“If you live today” wrote Flannery O’Connor, “you breathe in nihilism.” Whether “religious” or “secular”, it is “the very gas you breathe.” Both within and without the academy, there is an air common to deconstruction and scientism, which both might be described as species of reductionism. The dominance of these modes of knowledge in popular and professional discourse is incontestable, perhaps no more so where questions of theological import are often subjugated to the margins of intellectual respectability. Yet it is often the case that it is precisely the proponents and defenders of religious belief in an age of nihilism who are among those most–unwittingly or not–complicit in this very reduction. In these latter cases, one frequently spies an accommodationist impulse, whereby our concepts must be first submitted to a prior philosophical court of appeal in order for them to render any intellectual value. To cite one particularly salient example, debates over the origins, nature, and ends of human life are routinely partitioned off into categories of “evolutionism” and “creationism”, often with little nuance. Where attempts to mediate these arguments are to be found, frequently the strategy is that of a kind of accommodation: how can we adapt our belief in creation to an already established evolutionary metaphysic or how can we have our evolutionary cake and eat it too? It is sadly the case that, despite the best intentions of such “intellectual ecumenism”, the distinctive voice of theology is the first one to succumb to aphony–either from impetuous overuse or from a deliberate silencing.

The books in this series propose no such simple accommodation. They rather seek and perform tactical interventions in such debates in a manner that problematizes the accepted terms of such debates. They propose something altogether more demanding: through a kind of refusal of the disciplinary isolation now standard in modern universities, a genuinely interdisciplinary series of mediations of crucial concepts and key figures in contemporary thought. These volumes attempt to discuss these topics as they are articulated within their own field, including their historical emergence, and cultural significance, which will provide a way into seemingly abstract discussions. At the same time, they aim to analyze what consequences such thinking may have for theology, both positive and negative, and, in light of these new perspectives, to develop an effective response–one that will better situate students of theology and professional theologians alike within the most vital debates informing Western Society, and so increate their understanding of, participation in, and contribution to these.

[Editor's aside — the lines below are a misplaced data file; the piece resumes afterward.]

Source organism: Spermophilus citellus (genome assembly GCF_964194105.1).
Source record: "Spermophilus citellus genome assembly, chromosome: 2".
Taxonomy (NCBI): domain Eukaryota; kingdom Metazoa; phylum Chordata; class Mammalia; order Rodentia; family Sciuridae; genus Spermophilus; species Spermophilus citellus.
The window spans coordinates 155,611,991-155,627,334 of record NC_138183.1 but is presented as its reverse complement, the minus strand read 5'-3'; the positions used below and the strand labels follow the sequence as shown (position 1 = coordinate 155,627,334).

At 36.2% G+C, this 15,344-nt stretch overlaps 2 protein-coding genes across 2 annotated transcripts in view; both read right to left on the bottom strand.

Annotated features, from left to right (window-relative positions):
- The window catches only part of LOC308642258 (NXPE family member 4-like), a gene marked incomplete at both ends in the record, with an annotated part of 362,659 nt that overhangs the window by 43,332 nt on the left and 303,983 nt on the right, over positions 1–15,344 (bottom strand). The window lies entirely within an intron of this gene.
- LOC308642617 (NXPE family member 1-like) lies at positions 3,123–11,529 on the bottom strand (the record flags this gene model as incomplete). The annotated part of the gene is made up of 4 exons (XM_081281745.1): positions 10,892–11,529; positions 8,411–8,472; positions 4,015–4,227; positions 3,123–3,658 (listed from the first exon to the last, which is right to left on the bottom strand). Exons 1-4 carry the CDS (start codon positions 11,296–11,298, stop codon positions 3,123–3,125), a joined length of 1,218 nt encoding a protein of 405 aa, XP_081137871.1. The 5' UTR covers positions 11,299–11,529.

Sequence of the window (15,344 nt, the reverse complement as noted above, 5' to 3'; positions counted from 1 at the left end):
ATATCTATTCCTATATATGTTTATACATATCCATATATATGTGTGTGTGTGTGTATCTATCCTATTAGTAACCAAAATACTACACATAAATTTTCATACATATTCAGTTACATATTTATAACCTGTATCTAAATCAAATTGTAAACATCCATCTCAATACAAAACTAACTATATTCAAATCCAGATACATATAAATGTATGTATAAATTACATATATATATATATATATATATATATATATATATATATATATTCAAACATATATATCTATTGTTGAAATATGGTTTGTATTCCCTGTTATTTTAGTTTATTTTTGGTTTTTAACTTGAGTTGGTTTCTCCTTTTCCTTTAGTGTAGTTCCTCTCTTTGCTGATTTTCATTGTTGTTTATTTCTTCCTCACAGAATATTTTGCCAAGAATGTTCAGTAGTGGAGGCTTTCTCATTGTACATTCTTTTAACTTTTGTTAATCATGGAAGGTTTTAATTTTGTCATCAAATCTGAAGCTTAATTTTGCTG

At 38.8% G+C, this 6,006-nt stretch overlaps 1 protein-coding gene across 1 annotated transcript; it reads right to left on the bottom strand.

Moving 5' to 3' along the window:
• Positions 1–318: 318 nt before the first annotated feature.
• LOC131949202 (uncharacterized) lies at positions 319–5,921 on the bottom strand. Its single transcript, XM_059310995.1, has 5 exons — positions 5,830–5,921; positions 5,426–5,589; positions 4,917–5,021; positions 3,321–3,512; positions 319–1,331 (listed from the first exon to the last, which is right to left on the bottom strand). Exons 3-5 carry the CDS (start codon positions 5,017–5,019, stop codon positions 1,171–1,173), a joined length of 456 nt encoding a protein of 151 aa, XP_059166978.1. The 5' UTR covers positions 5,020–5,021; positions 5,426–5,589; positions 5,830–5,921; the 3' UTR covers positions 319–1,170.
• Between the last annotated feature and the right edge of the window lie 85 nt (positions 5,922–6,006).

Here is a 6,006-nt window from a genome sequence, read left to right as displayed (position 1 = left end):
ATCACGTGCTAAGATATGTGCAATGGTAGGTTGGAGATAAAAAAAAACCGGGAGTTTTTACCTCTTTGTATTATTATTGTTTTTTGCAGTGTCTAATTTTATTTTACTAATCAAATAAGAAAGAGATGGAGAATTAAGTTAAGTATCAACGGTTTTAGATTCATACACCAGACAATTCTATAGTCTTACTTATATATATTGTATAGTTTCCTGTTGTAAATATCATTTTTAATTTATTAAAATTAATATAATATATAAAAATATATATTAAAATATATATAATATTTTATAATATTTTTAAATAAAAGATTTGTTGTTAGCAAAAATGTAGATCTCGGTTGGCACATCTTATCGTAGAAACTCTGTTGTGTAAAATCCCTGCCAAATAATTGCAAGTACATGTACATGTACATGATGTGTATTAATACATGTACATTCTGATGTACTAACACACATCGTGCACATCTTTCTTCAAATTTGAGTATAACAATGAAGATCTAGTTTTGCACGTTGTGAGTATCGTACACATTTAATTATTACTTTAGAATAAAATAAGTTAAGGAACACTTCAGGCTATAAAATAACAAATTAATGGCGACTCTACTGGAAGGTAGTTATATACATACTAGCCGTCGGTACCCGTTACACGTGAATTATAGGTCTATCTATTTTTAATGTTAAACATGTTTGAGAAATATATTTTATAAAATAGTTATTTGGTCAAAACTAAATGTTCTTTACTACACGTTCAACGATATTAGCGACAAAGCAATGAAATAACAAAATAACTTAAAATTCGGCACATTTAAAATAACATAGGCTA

To a generation brought up on a diet of deconstruction, on the one hand, and scientism, on the other, INTERVENTIONS offers an alternative that is otherwise than nihilistic–doing so by approaching well-worn questions and topics, as well as historical and contemporary figures from an original and interdisciplinary angle, and so avoid having to steer a course between the aforementioned ‘Scylla’ and ‘Charybdis’.

This series also seeks to navigate not just through these twin dangers, but also through the dangerous “and” which joins them. That is to say, it attempts to be genuinely interdisciplinary in avoiding the conjunctive approach to such topics that takes as paradigmatic a relationship of “theology and phenomenology” or “religion and science”. Instead, the volumes in this series attempt to treat such discourses not as discrete disciplines unto themselves, but as moments within a distended theological performance. Above all, they hopefully contribute to a renewed atmosphere shared by theologians and philosophers (not to mention those in other disciplines)–an air that is not nothing…

SERIES EDITOR: Dr. Conor Cunningham

ADVISORY BOARD: Rowan WilliamsCharles TaylorWilliam DesmondMark D. JordanPeter van InwagenRemi BragueSarah Coakley, and Jean-Yves Lacoste.


Critical Introductions

Heidegger: A (Very) Critical Introduction 
by S.J. McGrath
(Eerdmans, 2008)

Zizek: A (Very) Critical Introduction
by Marcus Pound
(Eerdmans, 2008)

Balthasar: A (Very) Critical Introduction 
by Karen Kilby
(Eerdmans, 2012)

Hauerwas: A (Very) Critical Introduction 
by Nicholas M. Healy
(Eerdmans, 2014)


by Stewart Goetz  and Charles Taliaferro
(Eerdmans, 2008)

Darwin’s Pious Idea: Why the Ultra-Darwinists and Creationists Both Get It Wrong
by Conor Cunningham
(Eerdmans, 2010)

Metaphysics: The Creation of Hierarchy
by Adrian Pabst
(Eerdmans, 2012)

Words of Christ
by Michel Henry
(Eerdmans, 2012)

The Analogical Turn: Rethinking Modernity with Nicholas of Cusa 
by Johannes Hoff
(Eerdmans, 2013)

A Theology of Grace in Six Controversies
by Edward T. Oakes, S.J.
(Eerdmans, 2016)

Ecce Homo: On the Divine Unity of Christ
by Aaron Riches
(Eerdmans, 2016)

St Philip's Seminary, Toronto
[email protected]